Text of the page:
12. Monitoring urban expansion and land use/land cover changes of Shanghai metropolitan area during the transitional economy (1979-2009) in China.

    Science.gov (United States)

    Yin, Jie; Yin, Zhane; Zhong, Haidong; Xu, Shiyuan; Hu, Xiaomeng; Wang, Jun; Wu, Jianping

    2011-06-01

    This study explored the spatio-temporal dynamics and evolution of land use/cover changes and urban expansion in Shanghai metropolitan area, China, during the transitional economy period (1979-2009) using multi-temporal satellite images and geographic information systems (GIS). A maximum likelihood supervised classification algorithm was employed to extract information from four landsat images, with the post-classification change detection technique and GIS-based spatial analysis methods used to detect land-use and land-cover (LULC) changes. The overall Kappa indices of land use/cover change maps ranged from 0.79 to 0.89. Results indicated that urbanization has accelerated at an unprecedented scale and rate during the study period, leading to a considerable reduction in the area of farmland and green land. Findings further revealed that water bodies and bare land increased, obviously due to large-scale coastal development after 2000. The direction of urban expansion was along a north-south axis from 1979 to 2000, but after 2000 this growth changed to spread from both the existing urban area and along transport routes in all directions. Urban expansion and subsequent LULC changes in Shanghai have largely been driven by policy reform, population growth, and economic development. Rapid urban expansion through clearing of vegetation has led to a wide range of eco-environmental degradation.

  13. 75 FR 11511 - Rogue River-Siskiyou National Forest; Mt. Ashland Ski Area Expansion, Jackson County, OR

    Science.gov (United States)

    2010-03-11

    ... Court of Appeals found it necessary to understand the type of habitat the Pacific fisher requires for... Appeals for the Ninth Circuit in CV-05-03004-PA, to conditionally authorize expansion of the Mt. Ashland... Alternative 6. The Forest Service received twenty-eight notices of appeal to the ROD. In December 2004, the...

  14. Using data logging to measure Young’s modulus

    Science.gov (United States)

    Richardson, David

    2018-03-01

    Historically the Young’s modulus of a material is measured by increasing the applied force to a wire and measuring the extension. The cross sectional area and original length allow this to be plotted as a graph of stress versus strain. This article describes how data logging sensors can be used to measure how the force changes with extension, allowing a strain versus stress graph to be plotted into the region of plastic deformation.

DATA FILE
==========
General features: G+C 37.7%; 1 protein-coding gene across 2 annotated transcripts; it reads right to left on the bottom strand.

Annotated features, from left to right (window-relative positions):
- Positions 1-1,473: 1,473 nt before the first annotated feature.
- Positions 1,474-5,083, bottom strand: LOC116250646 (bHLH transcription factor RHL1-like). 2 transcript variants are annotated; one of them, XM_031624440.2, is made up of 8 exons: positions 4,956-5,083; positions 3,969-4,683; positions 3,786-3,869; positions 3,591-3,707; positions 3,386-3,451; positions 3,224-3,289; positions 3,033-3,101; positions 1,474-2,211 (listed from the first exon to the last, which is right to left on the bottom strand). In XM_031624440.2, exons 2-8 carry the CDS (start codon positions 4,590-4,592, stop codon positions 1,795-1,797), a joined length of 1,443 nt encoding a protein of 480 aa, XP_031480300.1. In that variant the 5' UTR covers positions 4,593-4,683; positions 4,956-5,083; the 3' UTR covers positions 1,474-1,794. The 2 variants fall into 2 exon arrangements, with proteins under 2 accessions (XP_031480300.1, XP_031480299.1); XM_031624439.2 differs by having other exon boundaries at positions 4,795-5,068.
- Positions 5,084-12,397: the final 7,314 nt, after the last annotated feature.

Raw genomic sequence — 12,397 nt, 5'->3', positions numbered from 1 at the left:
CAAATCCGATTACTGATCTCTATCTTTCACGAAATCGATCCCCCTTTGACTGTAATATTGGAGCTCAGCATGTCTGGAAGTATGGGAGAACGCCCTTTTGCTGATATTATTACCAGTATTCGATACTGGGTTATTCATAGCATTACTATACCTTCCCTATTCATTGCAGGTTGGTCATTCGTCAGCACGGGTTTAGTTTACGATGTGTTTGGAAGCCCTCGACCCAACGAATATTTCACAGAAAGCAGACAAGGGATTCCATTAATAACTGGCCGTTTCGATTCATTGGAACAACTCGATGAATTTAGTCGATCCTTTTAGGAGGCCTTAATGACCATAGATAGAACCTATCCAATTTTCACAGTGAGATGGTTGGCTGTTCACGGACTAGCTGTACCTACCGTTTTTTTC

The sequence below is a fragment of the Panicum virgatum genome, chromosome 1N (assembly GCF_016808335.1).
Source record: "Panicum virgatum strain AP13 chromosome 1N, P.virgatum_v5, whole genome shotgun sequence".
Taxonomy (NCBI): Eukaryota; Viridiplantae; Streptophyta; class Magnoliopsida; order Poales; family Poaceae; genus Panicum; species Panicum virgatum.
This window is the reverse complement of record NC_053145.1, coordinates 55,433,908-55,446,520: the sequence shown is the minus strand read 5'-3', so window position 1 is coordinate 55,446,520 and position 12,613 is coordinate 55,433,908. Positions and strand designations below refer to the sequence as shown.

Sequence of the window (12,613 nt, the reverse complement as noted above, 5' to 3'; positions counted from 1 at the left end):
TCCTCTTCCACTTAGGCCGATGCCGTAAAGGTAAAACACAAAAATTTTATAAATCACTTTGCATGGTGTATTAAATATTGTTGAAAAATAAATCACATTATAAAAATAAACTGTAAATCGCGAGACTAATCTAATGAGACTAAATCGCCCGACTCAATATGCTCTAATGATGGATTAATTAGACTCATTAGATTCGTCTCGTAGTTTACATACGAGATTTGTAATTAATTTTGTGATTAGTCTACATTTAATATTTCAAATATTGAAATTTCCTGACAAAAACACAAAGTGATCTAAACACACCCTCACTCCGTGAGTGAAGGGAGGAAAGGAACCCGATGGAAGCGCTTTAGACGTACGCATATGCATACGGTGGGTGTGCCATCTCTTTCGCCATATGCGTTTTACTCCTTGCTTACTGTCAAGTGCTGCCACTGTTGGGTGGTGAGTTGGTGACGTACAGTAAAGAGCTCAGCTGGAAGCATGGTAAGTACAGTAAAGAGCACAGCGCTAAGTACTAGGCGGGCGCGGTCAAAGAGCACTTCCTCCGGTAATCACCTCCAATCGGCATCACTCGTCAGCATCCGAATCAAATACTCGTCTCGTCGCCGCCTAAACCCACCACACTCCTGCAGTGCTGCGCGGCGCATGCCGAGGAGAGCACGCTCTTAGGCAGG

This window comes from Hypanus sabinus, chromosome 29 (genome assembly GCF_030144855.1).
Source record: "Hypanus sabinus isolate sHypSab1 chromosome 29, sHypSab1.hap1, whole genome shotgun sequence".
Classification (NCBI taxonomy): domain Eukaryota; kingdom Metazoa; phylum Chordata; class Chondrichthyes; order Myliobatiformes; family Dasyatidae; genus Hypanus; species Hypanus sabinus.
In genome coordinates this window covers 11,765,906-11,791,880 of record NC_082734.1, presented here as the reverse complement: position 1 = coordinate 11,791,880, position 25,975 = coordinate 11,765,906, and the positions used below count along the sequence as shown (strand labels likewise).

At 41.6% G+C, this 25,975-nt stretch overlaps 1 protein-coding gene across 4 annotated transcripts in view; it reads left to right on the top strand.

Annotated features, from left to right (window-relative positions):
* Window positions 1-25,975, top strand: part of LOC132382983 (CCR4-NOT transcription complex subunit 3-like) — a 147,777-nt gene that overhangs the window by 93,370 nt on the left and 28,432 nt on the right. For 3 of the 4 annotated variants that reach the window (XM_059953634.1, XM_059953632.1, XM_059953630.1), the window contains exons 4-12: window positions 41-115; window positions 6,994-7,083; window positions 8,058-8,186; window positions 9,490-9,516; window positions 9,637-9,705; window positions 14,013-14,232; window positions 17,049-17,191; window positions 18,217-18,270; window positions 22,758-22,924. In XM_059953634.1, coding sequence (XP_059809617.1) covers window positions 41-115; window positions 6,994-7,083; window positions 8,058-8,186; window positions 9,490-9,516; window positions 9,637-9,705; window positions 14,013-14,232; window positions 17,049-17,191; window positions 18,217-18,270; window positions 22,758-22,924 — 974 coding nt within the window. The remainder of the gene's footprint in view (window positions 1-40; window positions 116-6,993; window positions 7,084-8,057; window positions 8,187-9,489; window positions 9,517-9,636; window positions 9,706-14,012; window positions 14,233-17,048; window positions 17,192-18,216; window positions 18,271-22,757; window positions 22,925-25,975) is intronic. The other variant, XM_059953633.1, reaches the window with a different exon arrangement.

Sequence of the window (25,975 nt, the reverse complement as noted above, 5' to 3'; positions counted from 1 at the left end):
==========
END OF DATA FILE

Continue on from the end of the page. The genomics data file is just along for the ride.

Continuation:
15. Influence of substrate modulus on gecko adhesion

    Science.gov (United States)

    Klittich, Mena R.; Wilson, Michael C.; Bernard, Craig; Rodrigo, Rochelle M.; Keith, Austin J.; Niewiarowski, Peter H.; Dhinojwala, Ali

    2017-03-01

    The gecko adhesion system fascinates biologists and materials scientists alike for its strong, reversible, glue-free, dry adhesion. Understanding the adhesion system’s performance on various surfaces can give clues as to gecko behaviour, as well as towards designing synthetic adhesive mimics. Geckos encounter a variety of surfaces in their natural habitats; tropical geckos, such as Gekko gecko, encounter hard, rough tree trunks as well as soft, flexible leaves. While gecko adhesion on hard surfaces has been extensively studied, little work has been done on soft surfaces. Here, we investigate for the first time the influence of macroscale and nanoscale substrate modulus on whole animal adhesion on two different substrates (cellulose acetate and polydimethylsiloxane) in air and find that across 5 orders of magnitude in macroscale modulus, there is no change in adhesion. On the nanoscale, however, gecko adhesion is shown to depend on substrate modulus. This suggests that low surface-layer modulus may inhibit the gecko adhesion system, independent of other influencing factors such as macroscale composite modulus and surface energy. Understanding the limits of gecko adhesion is vital for clarifying adhesive mechanisms and in the design of synthetic adhesives for soft substrates (including for biomedical applications and wearable electronics).

  16. [Multi-scenario simulation and prediction of ecosystem services as affected by urban expansion: A case study in coastal area of Tianjin, North China].

    Science.gov (United States)

    Huang, Huan-Chun; Yun, Ying-Xia; Miao, Zhan-Tang; Hao, Cui; Li, Hong-yuan

    2013-03-01

    Based on the modified Logistic-CA model, and taking the coastal area of Tianjin as a case, this paper simulated the spatial evolution patterns of ecosystem services as affected by the urban expansion in 2011-2020 under the scenarios of historical extrapolation, endogenous development, and exogenous development. Overall, the total ecosystem services of the study area under the three scenarios were generally the same, and the functional region with the lowest level ecosystem services had the identical spatial pattern. However, the spatial evolution patterns of the ecosystem services of the study area under the three scenarios had a great difference. The functional regions with lower-level ecosystem services grew in a cross-shaped pattern, with the Tanggu downtown as a center, and finally formed a full connectivity area along the Haihe River and coastal zone.